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The Devotion of Suspect X

by Keigo Higashino

The Devotion of Suspect X
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  • Published in USA  Feb 2011
    304 pages
    Genre: Mysteries

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There are currently 24 reader reviews for The Devotion of Suspect X
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Norman G. (Diamond Bar, CA) (12/26/10)

Enjoyable read
The Devotion of Suspect X is a quick read, but has interesting and likable characters to lead the storyline. The ending differed from the expected and proved a little hard to accept by American values, but the workings of a foreign culture make the book a notch above regular crime detection. The development of the lead villain/hero made the book work for me. I have recommended the novel to two others who found it a worthwhile read and spoke highly of their experience
Arden A. (Lady Lake, FL) (12/25/10)

Physicist vs. Mathematician
I can understand why this author is so highly regarded in his country. His novel is an intricately woven mental duel between a mathematician, Ishigami, who has contrived a complicated cover up to a crime, and his friend, the physicist Yukawa, who has figured it out, and whose actions bring us to the dramatic finale. The detective on the case, Kusanagi, is a cog in the wheel, at best. One could draw a parallel to “The Gift of the Magi.” Our mathematician sacrifices to the ultimate degree for his unrequited love, Yasuko, and she, in turn, unknowingly offers up her own sacrifices as well. Justice prevails, I think, but in a somewhat disturbing and unsatisfying way. Even so, it was an engrossing read that I would highly recommend.
Molly K. (San Jose, CA) (12/25/10)

A Real Whodunnit
I just finished the last page, and I’m glad I got this book. The story promises fascinating characters, a real murder mystery, a plethora of clues for the reader, and a battle of wits between police officers, a high school math teacher, and a physicist. What the story seems in the beginning may not be the same story at the end.

I wish the characters had been more fully developed. The writing becomes tedious at times, and the conversations often seem awkward and austere, with little emotion attached. In other places, the writing seems too casual for the content. Is this a translation problem, perhaps?

The crux of the mystery is a mathematical/logical puzzle: in solving a problem, should a person pursue his own solution or instead, should he analyze and evaluate the solutions of others. I found this concept intellectually challenging and hope that one I get a chance to try it out.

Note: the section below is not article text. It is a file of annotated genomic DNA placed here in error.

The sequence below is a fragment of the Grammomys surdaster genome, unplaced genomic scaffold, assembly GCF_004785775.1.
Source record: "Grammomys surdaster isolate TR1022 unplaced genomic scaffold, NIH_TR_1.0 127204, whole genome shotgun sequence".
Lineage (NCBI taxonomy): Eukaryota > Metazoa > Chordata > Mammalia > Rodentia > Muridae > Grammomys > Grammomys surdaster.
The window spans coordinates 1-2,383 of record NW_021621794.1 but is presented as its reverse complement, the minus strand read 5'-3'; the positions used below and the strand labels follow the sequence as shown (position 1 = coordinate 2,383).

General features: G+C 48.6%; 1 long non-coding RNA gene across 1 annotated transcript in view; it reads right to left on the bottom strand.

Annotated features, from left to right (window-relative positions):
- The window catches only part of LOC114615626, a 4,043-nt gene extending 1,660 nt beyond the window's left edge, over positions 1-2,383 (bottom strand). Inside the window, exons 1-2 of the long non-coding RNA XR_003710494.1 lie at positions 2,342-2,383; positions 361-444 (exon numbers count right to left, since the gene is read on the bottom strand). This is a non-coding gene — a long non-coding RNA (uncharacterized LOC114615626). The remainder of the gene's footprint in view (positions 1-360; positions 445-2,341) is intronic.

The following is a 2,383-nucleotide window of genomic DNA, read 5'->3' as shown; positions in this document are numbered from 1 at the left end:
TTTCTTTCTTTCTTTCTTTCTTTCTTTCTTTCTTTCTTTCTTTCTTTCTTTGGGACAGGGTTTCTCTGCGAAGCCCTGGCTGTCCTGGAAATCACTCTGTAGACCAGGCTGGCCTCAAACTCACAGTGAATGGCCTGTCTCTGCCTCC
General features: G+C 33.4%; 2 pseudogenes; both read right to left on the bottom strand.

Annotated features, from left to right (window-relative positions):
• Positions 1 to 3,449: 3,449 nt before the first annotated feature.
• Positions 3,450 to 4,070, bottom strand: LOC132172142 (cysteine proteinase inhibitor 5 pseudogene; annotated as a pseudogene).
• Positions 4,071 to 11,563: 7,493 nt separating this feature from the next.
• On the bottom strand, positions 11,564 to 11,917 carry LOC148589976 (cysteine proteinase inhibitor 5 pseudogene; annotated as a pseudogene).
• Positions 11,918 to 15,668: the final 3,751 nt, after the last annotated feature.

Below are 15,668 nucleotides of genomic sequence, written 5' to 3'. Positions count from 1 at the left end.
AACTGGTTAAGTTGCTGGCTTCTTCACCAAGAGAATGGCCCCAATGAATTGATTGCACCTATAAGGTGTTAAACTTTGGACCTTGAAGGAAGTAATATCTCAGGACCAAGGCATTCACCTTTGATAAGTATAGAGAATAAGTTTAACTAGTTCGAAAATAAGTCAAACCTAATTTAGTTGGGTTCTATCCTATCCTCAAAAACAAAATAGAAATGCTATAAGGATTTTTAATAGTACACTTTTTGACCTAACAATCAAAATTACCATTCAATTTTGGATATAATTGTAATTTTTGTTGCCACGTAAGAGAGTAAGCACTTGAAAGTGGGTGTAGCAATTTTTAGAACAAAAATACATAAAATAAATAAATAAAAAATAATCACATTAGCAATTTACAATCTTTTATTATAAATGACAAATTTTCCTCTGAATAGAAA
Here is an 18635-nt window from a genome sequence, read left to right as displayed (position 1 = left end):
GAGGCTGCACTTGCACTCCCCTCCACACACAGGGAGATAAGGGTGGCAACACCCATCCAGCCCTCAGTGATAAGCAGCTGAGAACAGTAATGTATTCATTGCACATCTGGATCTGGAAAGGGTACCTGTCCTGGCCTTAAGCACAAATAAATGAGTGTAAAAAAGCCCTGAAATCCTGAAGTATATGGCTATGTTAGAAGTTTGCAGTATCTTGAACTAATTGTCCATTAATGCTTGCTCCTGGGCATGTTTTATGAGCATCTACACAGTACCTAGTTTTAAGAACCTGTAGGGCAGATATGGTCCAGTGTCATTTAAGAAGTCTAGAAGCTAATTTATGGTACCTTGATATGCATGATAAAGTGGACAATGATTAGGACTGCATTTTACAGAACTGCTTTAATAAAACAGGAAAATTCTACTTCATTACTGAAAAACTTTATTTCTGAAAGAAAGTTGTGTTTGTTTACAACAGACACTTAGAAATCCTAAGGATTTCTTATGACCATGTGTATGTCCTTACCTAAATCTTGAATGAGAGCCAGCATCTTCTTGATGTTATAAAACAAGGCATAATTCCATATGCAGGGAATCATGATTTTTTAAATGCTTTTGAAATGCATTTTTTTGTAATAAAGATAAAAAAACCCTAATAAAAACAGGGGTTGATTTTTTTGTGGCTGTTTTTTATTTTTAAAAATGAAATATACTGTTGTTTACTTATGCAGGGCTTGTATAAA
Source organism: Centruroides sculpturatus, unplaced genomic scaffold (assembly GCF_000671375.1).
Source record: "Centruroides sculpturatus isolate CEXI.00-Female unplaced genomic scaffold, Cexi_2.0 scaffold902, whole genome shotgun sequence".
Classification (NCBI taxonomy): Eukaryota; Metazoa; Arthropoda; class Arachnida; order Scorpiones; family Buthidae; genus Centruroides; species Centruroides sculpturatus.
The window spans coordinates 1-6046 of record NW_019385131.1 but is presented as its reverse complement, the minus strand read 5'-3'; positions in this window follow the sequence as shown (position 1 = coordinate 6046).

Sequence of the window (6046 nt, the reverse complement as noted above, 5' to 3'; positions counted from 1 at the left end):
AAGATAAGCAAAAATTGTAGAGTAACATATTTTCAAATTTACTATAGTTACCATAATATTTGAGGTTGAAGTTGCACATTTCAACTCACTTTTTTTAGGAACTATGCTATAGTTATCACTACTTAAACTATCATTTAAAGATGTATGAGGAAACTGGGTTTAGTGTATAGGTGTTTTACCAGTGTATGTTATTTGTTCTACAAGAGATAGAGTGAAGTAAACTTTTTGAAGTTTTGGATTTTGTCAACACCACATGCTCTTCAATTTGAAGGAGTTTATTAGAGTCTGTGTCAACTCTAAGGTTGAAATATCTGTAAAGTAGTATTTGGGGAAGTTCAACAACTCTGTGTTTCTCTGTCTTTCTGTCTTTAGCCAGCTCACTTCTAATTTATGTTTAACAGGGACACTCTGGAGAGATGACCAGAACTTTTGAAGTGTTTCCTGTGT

Shirley L. (Norco, LA) (12/20/10)

Pure Genius
What a fun, intelligent read. Higashino's characters are fully formed and his plot is as taut and satisfying as a perfect geometry proof. The writing is simple and logical but contains so much - the meaning of love, friendship, justice, loyalty, truth. This is a book that stays with you after you finish the last page and makes the reader want to share it with others. I plan to give this book to my son who is working on his PhD in Math. I hope he takes an afternoon away from his work for this nugget of gold.
Vivian Q. (Greer, SC) (12/18/10)

Barely readable
I'd read a blurb about this book months ago, added it to my wish list, and was very happy when I won an Advanced Reader's Copy for review. I expected to be wowed by this winner of the Japanese Naoki prize which is similar to the National Book Award.

What I got instead, was a slow, boring and unimaginative read. I had to really push myself to finish it because nothing about the book engaged me - not the story, the characters, and especially not the writing. I wouldn't recommend this book to anyone.
Patricia S. (New Canaan, CT) (12/13/10)

Momentum builds slowly
A seemingly perfect crime in Japan is solved through scientific theory by a physicist turned detective as he meets with a mathematics professor, a former university friend. Momentum builds very slowly in this mystery, written in spare Japanese prose, and I couldn't become involved with the characters. I did expect more from this prolific author.
Betsey V. (Austin, TX) (12/13/10)

For fans of Nora Roberts
This was advertised as winning the Japanese equivalent to the Nat'l Book Award, so I was expecting something even better than Murakami. Well, this was just juvenile. Nora Roberts, tops. It was written on a 7th grade level, maybe 6th. It had some violence, so it wasn't for young readers, but I kept saying "See Spot run" throughout. The narrative was less than pedestrian--cliches cut and pasted together.

I mostly laughed because it was so preposterous and the characters were as thin and contrived as the pages they were written on. The basic outline to the story had potential, which was why I gave it two stars instead of one, but it was filled in with a ludicrous mess. The melodramatic ending was hilarious, but not meant to be.
Aprile G. (Northampton, Massachusetts) (12/10/10)

Lost in Translation
A very quick and engaging read, although the characters aren't very nuanced (not that they really need to be in a murder mystery)and the final chapter falls completely flat and undermines some of the book's good qualities. But the prose often seems stilted--could this be a problem with the translation? I didn't dislike the book, but can't really say I'd highly recommend it.
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